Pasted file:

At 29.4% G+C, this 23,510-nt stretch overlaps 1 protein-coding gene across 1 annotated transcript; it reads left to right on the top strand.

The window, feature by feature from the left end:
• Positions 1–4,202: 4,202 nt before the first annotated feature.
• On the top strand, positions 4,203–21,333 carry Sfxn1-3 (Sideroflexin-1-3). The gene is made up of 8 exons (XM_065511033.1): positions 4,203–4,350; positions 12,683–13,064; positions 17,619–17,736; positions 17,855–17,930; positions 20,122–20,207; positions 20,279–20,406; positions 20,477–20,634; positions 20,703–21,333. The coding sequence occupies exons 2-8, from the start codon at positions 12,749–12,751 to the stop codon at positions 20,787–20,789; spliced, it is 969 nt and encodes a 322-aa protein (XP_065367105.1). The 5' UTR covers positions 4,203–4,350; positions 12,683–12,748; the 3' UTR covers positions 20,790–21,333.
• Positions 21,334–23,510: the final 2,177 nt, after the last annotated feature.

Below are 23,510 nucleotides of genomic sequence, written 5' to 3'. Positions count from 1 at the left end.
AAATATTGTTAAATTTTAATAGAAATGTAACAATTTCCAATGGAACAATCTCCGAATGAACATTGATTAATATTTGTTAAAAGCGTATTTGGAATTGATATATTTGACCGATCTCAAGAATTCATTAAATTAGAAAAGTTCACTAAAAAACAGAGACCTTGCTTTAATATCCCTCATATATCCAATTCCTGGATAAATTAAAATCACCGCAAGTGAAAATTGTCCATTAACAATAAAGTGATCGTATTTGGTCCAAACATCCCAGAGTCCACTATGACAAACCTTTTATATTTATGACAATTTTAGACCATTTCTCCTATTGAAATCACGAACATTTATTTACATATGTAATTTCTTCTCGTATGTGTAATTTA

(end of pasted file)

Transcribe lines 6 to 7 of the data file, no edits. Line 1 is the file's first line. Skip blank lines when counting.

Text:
Below are 23,510 nucleotides of genomic sequence, written 5' to 3'. Positions count from 1 at the left end.
AAATATTGTTAAATTTTAATAGAAATGTAACAATTTCCAATGGAACAATCTCCGAATGAACATTGATTAATATTTGTTAAAAGCGTATTTGGAATTGATATATTTGACCGATCTCAAGAATTCATTAAATTAGAAAAGTTCACTAAAAAACAGAGACCTTGCTTTAATATCCCTCATATATCCAATTCCTGGATAAATTAAAATCACCGCAAGTGAAAATTGTCCATTAACAATAAAGTGATCGTATTTGGTCCAAACATCCCAGAGTCCACTATGACAAACCTTTTATATTTATGACAATTTTAGACCATTTCTCCTATTGAAATCACGAACATTTATTTACATATGTAATTTCTTCTCGTATGTGTAATTTA